Background: Researchers and clinicians often use gait speed to classify hemiparetic gait dysfunction because it offers clinical predictive capacity. However, gait speed fails to distinguish unique biomechanical characteristics that differentiate aspects of gait dysfunction. Research question: Here we describe a novel classification of hemiparetic gait dysfunction based on biomechanical traits of pelvic excursion. We hypothesize that individuals with greater deviation of pelvic excursion, relative to controls, demonstrate greater impairment in key gait characteristics. Methods: We compared 41 participants (61.0 ± 11.2yrs) with chronic post-stroke hemiparesis to 21 non-disabled controls (55.8 ± 9.0yrs). Participants walked on an instrumented split-belt treadmill at self-selected walking speed. Pelvic excursion was quantified as the peak-to-peak magnitude of pelvic motion in three orthogonal planes (i.e., tilt, rotation, and obliquity). Raw values of pelvic excursion were compared against the distribution of control data to establish deviation scores which were assigned bilaterally for the three planes producing six values per individual. Deviation scores were then summed to produce a composite pelvic deviation score. Based on composite scores, participants were allocated to one of three categories of hemiparetic gait dysfunction with progressively increasing pelvic excursion deviation relative to controls: Type I (n = 15) – minimal pelvic excursion deviation; Type II (n = 20) – moderate pelvic excursion deviation; and Type III (n = 6) – marked pelvic excursion deviation. We assessed resulting groups for asymmetry in key gait parameters including: kinematics, joint powers temporally linked to the stance-to-swing transition, and timing of lower extremity muscle activity. Results: All groups post-stroke walked at similar self-selected speeds; however, classification based on pelvic excursion deviation revealed progressive asymmetry in gait kinematics, kinetics and temporal patterns of muscle activity. Significance: The progressive asymmetry revealed in multiple gait characteristics suggests exaggerated pelvic motion contributes to gait dysfunction post-stroke.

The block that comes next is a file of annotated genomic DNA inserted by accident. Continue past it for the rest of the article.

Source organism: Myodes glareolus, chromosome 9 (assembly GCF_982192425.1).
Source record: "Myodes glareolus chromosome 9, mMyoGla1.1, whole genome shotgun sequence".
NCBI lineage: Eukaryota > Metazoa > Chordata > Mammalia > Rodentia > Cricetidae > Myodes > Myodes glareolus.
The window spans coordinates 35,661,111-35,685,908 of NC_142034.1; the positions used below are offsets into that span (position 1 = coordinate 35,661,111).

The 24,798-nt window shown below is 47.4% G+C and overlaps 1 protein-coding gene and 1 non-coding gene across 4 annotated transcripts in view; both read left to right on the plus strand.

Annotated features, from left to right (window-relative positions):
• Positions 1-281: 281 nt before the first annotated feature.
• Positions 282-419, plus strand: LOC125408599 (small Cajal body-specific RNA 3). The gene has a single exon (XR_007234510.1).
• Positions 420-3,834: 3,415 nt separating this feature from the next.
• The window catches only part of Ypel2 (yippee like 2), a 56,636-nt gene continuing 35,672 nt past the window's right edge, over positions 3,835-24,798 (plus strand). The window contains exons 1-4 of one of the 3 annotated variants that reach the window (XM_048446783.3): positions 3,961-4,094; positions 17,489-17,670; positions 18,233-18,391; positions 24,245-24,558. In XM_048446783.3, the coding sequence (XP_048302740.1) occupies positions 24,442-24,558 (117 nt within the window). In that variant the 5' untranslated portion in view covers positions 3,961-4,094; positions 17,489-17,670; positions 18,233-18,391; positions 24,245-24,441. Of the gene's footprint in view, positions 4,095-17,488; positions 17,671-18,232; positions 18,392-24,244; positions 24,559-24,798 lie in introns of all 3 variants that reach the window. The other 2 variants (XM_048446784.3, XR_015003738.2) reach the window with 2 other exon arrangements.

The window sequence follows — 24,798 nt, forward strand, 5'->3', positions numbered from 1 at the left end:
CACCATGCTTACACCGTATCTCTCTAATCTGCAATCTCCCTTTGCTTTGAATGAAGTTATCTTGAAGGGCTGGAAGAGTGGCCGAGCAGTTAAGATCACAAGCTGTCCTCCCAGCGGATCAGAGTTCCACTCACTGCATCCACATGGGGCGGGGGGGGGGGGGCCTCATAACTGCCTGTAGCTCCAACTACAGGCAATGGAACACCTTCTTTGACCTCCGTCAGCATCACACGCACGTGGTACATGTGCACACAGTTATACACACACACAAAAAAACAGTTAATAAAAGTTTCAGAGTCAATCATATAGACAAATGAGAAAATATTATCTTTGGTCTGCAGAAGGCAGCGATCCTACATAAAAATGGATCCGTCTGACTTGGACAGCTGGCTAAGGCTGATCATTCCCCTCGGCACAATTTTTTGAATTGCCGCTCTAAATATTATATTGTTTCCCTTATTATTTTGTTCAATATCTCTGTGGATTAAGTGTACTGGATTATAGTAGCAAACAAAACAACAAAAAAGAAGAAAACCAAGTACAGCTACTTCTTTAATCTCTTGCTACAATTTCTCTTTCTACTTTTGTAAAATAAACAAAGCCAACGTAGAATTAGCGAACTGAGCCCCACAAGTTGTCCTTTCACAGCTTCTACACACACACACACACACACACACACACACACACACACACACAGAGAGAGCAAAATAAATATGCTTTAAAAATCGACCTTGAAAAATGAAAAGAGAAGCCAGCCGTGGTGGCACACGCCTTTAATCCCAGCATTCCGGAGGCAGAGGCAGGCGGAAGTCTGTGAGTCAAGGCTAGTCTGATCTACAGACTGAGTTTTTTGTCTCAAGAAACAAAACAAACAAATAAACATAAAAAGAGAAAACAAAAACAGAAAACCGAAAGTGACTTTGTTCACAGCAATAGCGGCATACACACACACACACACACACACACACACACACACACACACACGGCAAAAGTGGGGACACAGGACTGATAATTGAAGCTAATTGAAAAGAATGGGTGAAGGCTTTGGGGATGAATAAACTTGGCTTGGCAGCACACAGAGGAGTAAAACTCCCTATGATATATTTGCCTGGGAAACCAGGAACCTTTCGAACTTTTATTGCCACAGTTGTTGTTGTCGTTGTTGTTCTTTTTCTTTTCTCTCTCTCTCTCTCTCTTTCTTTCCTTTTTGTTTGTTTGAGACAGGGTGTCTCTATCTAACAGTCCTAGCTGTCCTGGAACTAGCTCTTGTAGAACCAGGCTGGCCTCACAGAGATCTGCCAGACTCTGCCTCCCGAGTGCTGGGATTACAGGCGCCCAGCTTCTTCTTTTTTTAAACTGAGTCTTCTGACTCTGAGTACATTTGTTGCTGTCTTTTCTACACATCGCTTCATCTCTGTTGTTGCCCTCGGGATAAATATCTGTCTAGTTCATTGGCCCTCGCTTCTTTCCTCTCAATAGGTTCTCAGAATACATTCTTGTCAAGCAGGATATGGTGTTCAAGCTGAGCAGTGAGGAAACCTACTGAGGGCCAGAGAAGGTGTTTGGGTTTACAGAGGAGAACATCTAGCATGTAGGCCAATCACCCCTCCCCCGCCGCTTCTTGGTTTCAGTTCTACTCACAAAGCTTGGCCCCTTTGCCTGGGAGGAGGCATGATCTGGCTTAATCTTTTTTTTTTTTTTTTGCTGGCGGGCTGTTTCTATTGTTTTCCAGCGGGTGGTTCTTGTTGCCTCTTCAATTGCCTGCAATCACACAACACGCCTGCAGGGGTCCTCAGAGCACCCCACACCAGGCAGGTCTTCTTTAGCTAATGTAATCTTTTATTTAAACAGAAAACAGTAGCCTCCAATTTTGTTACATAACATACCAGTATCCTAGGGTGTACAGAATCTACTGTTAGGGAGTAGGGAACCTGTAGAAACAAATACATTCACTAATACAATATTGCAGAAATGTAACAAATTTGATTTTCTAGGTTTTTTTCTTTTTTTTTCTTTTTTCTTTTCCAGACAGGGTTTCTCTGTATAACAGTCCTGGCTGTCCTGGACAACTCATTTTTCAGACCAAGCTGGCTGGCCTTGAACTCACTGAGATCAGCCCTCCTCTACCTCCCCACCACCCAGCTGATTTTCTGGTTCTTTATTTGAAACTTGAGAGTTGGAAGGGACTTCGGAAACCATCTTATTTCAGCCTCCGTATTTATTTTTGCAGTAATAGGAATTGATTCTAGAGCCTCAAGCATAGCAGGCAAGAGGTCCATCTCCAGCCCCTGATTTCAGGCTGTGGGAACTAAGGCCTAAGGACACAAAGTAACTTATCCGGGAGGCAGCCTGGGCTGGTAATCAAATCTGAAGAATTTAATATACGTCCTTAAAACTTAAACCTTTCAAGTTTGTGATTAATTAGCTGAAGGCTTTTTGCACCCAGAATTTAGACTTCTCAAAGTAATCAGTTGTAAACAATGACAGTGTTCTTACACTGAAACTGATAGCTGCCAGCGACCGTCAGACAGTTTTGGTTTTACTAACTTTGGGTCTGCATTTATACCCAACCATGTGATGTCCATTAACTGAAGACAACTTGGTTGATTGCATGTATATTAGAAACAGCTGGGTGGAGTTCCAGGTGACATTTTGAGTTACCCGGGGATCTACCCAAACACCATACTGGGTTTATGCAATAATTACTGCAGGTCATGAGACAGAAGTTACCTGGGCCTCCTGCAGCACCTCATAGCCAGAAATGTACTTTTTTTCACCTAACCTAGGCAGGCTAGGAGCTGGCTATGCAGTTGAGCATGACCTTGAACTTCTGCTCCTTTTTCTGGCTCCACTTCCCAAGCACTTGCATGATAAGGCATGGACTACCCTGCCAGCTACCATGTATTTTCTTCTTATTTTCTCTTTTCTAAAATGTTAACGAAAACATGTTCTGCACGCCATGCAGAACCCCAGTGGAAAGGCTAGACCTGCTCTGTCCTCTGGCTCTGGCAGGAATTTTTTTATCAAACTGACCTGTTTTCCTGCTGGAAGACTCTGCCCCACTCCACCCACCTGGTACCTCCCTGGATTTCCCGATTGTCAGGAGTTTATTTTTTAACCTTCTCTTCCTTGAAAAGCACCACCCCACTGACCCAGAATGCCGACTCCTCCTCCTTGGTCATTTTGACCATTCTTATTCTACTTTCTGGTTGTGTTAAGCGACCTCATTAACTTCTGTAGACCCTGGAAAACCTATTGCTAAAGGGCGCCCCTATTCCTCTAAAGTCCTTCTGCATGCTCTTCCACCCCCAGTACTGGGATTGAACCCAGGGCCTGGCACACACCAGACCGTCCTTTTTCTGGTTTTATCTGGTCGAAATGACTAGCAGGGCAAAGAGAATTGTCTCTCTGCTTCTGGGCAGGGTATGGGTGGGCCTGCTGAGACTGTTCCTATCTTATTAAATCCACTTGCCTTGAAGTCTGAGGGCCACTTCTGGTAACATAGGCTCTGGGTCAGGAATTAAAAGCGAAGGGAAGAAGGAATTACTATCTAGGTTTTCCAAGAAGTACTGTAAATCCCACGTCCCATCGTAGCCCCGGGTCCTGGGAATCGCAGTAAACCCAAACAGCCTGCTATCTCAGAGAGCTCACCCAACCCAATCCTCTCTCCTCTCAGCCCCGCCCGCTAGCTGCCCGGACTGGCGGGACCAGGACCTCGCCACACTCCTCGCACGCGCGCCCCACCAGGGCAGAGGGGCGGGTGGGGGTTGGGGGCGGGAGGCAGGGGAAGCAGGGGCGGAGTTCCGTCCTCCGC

ASJC Scopus subject areas
- Orthopedics and Sports Medicine